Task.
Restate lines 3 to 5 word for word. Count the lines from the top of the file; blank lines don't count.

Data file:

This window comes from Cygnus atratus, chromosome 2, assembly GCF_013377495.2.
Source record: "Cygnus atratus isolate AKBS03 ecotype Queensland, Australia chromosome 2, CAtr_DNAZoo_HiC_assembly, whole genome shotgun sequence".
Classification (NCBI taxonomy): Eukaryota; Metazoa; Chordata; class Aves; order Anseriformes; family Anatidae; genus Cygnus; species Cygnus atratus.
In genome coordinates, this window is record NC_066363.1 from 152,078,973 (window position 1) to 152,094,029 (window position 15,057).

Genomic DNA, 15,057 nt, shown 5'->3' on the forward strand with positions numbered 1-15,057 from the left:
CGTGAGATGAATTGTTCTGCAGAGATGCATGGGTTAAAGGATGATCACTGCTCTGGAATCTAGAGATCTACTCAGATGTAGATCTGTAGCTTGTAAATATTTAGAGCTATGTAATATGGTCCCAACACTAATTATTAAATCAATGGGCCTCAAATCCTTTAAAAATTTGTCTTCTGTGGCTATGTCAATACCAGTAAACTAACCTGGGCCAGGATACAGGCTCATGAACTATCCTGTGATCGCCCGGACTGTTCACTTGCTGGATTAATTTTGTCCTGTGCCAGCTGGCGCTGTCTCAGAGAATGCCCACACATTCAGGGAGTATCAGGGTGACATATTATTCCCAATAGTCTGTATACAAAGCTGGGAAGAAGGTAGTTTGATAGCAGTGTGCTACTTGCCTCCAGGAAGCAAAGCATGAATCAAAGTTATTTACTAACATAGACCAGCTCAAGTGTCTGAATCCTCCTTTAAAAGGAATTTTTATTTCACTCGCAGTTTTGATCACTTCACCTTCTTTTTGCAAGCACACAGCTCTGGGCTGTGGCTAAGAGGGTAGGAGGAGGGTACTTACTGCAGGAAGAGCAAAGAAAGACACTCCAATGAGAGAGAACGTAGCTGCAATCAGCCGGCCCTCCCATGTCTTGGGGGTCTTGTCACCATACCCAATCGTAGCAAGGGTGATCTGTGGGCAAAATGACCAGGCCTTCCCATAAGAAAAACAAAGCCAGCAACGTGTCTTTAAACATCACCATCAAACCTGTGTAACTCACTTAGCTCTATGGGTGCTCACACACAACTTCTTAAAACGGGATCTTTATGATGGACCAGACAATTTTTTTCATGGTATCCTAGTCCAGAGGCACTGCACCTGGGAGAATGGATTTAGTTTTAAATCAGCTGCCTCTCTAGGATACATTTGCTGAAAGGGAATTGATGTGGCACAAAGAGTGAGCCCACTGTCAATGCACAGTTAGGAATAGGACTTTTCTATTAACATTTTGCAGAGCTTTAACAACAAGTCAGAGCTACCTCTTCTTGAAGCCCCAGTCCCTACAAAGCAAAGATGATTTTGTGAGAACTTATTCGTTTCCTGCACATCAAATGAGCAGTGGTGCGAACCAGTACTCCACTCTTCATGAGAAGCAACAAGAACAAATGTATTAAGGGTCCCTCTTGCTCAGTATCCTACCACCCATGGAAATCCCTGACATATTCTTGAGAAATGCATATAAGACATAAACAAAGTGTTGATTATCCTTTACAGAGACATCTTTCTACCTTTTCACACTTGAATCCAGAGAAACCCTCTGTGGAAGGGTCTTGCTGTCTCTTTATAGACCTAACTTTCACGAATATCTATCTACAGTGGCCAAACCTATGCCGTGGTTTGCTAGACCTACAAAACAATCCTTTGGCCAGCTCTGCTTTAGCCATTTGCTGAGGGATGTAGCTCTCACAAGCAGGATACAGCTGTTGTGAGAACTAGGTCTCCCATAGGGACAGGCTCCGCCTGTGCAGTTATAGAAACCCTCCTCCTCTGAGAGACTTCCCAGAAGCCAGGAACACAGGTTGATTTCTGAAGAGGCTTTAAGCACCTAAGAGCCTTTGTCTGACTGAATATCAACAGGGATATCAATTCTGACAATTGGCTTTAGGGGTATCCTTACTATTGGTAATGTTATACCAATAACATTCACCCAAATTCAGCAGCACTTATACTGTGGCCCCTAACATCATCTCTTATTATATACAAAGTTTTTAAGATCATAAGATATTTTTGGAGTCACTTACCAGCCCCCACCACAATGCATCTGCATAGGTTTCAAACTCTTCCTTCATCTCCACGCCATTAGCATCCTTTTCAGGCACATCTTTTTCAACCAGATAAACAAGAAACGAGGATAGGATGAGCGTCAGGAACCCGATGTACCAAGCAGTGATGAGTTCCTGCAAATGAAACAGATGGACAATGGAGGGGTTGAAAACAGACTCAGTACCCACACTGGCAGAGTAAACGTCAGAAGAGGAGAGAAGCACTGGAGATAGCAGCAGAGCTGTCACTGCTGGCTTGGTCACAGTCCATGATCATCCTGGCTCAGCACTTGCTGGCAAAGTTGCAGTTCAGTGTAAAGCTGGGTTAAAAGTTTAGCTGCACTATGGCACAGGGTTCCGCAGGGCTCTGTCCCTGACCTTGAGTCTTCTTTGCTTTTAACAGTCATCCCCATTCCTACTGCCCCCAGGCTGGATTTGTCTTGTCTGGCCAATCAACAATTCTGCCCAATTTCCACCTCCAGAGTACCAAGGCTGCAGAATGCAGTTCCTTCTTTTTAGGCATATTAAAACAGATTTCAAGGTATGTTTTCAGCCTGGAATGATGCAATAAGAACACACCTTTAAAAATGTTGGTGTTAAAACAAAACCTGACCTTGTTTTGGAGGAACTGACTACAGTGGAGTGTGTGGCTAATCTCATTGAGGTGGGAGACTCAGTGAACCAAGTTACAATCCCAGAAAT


Classification (NCBI taxonomy): Eukaryota; Metazoa; Chordata; class Aves; order Anseriformes; family Anatidae; genus Cygnus; species Cygnus atratus.
In genome coordinates, this window is record NC_066363.1 from 152,078,973 (window position 1) to 152,094,029 (window position 15,057).

Genomic DNA, 15,057 nt, shown 5'->3' on the forward strand with positions numbered 1-15,057 from the left: